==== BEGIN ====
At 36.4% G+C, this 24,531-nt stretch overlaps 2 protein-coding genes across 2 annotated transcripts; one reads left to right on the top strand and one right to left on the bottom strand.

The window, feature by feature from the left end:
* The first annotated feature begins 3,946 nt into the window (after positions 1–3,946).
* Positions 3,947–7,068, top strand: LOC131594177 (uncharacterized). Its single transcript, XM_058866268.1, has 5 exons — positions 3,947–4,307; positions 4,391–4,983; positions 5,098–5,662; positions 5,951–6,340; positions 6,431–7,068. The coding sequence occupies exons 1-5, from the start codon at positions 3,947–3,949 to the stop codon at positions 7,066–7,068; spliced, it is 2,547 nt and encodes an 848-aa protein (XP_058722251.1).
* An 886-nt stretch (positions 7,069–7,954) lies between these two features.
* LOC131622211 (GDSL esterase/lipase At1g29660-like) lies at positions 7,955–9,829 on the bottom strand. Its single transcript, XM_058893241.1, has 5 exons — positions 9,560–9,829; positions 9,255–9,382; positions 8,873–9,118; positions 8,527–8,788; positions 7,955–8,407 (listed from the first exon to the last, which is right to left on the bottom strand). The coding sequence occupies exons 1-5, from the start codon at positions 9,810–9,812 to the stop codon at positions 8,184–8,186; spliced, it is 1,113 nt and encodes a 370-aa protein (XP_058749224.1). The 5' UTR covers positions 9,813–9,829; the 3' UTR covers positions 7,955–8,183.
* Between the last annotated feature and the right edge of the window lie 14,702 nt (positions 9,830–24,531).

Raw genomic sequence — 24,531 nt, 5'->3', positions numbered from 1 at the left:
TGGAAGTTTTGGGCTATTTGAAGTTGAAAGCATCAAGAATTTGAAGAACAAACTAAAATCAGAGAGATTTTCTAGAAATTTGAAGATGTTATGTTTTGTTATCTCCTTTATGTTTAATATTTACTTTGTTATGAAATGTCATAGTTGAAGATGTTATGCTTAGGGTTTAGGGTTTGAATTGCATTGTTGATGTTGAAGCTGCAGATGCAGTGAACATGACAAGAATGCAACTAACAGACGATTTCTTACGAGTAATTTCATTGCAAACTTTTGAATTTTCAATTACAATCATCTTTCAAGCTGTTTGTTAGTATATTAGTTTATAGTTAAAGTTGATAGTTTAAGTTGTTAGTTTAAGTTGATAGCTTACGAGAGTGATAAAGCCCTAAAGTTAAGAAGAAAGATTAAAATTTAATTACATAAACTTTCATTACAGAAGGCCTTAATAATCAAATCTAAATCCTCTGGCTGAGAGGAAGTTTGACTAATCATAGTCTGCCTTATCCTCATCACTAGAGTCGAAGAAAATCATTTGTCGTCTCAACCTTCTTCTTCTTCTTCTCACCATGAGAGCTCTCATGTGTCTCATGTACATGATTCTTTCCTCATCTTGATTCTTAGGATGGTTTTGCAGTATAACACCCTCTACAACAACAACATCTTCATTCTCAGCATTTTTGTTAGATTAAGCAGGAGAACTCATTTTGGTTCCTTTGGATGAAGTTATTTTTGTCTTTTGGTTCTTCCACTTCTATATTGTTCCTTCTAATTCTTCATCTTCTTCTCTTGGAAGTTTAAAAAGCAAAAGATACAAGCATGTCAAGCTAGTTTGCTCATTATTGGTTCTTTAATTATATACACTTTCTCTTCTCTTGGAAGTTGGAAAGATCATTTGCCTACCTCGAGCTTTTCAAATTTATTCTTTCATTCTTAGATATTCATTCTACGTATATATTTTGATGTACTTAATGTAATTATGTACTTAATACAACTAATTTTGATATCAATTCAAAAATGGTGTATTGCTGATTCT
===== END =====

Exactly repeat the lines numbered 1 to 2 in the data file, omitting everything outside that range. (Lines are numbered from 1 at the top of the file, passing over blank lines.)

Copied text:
At 36.4% G+C, this 24,531-nt stretch overlaps 2 protein-coding genes across 2 annotated transcripts; one reads left to right on the top strand and one right to left on the bottom strand.

The window, feature by feature from the left end: